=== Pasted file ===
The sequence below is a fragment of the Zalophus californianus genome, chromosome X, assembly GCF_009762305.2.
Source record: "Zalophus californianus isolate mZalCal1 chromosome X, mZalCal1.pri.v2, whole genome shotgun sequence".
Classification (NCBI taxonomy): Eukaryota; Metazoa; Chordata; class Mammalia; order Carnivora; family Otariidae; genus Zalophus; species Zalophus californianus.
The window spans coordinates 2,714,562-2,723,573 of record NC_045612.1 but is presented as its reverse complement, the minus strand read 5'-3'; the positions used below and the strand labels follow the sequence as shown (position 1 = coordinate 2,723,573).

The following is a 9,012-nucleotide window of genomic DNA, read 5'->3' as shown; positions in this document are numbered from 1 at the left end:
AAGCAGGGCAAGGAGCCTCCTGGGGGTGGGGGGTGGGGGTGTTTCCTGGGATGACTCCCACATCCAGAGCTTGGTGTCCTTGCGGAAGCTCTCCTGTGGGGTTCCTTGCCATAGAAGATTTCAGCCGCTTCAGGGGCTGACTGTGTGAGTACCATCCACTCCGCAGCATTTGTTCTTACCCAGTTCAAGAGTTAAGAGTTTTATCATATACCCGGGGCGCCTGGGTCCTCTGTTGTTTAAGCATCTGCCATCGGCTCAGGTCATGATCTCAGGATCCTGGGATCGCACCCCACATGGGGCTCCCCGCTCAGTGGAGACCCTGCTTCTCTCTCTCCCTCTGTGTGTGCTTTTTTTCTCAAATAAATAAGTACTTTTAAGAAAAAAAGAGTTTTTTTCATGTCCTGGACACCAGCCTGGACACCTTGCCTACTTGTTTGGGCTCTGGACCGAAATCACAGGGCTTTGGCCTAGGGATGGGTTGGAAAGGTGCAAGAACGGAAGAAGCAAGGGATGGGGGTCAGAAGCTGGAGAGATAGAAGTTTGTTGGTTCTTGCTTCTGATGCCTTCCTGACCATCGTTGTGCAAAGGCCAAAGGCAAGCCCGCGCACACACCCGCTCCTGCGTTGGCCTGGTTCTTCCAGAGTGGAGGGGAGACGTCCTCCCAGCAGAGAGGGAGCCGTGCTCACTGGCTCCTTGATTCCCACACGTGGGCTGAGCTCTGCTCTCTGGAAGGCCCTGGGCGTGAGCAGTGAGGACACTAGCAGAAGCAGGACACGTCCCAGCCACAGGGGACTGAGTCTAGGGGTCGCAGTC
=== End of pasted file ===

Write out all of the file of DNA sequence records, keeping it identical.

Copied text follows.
The sequence below is a fragment of the Zalophus californianus genome, chromosome X, assembly GCF_009762305.2.
Source record: "Zalophus californianus isolate mZalCal1 chromosome X, mZalCal1.pri.v2, whole genome shotgun sequence".
Classification (NCBI taxonomy): Eukaryota; Metazoa; Chordata; class Mammalia; order Carnivora; family Otariidae; genus Zalophus; species Zalophus californianus.
The window spans coordinates 2,714,562-2,723,573 of record NC_045612.1 but is presented as its reverse complement, the minus strand read 5'-3'; the positions used below and the strand labels follow the sequence as shown (position 1 = coordinate 2,723,573).

The following is a 9,012-nucleotide window of genomic DNA, read 5'->3' as shown; positions in this document are numbered from 1 at the left end:
AAGCAGGGCAAGGAGCCTCCTGGGGGTGGGGGGTGGGGGTGTTTCCTGGGATGACTCCCACATCCAGAGCTTGGTGTCCTTGCGGAAGCTCTCCTGTGGGGTTCCTTGCCATAGAAGATTTCAGCCGCTTCAGGGGCTGACTGTGTGAGTACCATCCACTCCGCAGCATTTGTTCTTACCCAGTTCAAGAGTTAAGAGTTTTATCATATACCCGGGGCGCCTGGGTCCTCTGTTGTTTAAGCATCTGCCATCGGCTCAGGTCATGATCTCAGGATCCTGGGATCGCACCCCACATGGGGCTCCCCGCTCAGTGGAGACCCTGCTTCTCTCTCTCCCTCTGTGTGTGCTTTTTTTCTCAAATAAATAAGTACTTTTAAGAAAAAAAGAGTTTTTTTCATGTCCTGGACACCAGCCTGGACACCTTGCCTACTTGTTTGGGCTCTGGACCGAAATCACAGGGCTTTGGCCTAGGGATGGGTTGGAAAGGTGCAAGAACGGAAGAAGCAAGGGATGGGGGTCAGAAGCTGGAGAGATAGAAGTTTGTTGGTTCTTGCTTCTGATGCCTTCCTGACCATCGTTGTGCAAAGGCCAAAGGCAAGCCCGCGCACACACCCGCTCCTGCGTTGGCCTGGTTCTTCCAGAGTGGAGGGGAGACGTCCTCCCAGCAGAGAGGGAGCCGTGCTCACTGGCTCCTTGATTCCCACACGTGGGCTGAGCTCTGCTCTCTGGAAGGCCCTGGGCGTGAGCAGTGAGGACACTAGCAGAAGCAGGACACGTCCCAGCCACAGGGGACTGAGTCTAGGGGTCGCAGTC